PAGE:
Background Palliative Care (PC) advocates argue that service implementation is feasible in all settings. Yet, services have developed patchily in low and middle-income settings. Beyond Human Development Index indicators, little thought has been given to the broader development challenges facing nations tasked with implementing PC.
Aim To describe how indicators of national development relate to levels of PC services in nations around the world.
Methods An ecological study to identify relationships between potential predictor variables and countries’ level of PC development. 28 predictor variables from 6 domains were selected using hypothesised relationships with levels of PC development: disease demographics, socioeconomics, health systems, politics, demographics and economics. The outcome variable was level of national PC development on a six-point scale. Spearman’s correlation test was used, significance level <0.05.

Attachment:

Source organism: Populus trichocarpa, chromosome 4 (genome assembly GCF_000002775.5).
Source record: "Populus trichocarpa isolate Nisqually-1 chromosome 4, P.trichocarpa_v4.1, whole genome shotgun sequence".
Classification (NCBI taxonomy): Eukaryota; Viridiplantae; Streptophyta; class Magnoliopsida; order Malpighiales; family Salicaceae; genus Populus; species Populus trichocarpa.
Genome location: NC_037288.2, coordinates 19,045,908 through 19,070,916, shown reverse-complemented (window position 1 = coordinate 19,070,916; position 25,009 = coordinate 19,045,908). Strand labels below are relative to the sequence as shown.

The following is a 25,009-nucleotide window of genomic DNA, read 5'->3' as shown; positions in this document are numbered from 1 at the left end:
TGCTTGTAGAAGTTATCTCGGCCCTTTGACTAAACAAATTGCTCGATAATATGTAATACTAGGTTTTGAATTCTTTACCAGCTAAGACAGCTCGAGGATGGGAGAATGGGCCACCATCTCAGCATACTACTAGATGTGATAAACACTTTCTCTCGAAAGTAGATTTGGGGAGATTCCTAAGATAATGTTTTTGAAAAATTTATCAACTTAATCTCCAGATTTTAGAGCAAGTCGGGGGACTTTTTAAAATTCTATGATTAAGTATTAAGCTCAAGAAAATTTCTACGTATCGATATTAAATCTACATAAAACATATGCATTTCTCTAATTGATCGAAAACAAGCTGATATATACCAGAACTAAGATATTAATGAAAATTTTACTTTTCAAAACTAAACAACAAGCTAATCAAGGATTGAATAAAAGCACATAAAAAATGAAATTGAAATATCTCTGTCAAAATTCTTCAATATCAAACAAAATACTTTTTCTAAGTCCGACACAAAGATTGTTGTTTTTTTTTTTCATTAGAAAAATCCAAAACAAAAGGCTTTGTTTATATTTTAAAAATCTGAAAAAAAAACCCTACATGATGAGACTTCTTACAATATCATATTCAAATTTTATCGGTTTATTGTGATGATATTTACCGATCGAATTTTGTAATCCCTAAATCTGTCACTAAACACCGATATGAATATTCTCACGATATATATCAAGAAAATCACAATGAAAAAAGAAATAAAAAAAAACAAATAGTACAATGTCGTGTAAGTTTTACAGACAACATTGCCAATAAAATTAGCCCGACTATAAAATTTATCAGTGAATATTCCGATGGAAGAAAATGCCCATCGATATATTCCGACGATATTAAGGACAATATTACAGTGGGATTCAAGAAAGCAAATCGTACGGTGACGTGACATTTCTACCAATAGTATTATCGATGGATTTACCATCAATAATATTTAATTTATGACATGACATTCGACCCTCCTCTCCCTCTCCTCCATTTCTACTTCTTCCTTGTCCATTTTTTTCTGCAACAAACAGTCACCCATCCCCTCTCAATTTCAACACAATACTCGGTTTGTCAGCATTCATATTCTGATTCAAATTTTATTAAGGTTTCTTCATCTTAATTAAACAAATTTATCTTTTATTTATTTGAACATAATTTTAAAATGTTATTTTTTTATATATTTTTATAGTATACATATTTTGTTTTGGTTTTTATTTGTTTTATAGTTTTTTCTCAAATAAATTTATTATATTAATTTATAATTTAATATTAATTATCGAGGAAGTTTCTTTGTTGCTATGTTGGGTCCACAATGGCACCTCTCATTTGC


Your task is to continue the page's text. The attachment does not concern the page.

Results 26/28 variables were significantly associated with levels of PC development in 207 countries. PC is more developed in countries with high: percentage of deaths from non-communicable disease, population proportion aged 65+, gross national income and tourism. Development is lower in countries with high levels of: political corruption, infant mortality, deaths by infectious disease and weak democracy. Prevalence of undernourishment and levels of private health expenditure were not associated with PC development.
Discussion PC development is highly consistent with broader national development indicators. Development is less in countries where acute deaths are more likely and any benefits from PC provision, short-term. In such countries, resources may be prioritised towards life prolonging therapies and key aspects of PC need only, prior to fully integrated palliative services. Calls for accelerated development of PC services must be informed by in-depth understanding of national development contexts, local needs and opportunity costs.
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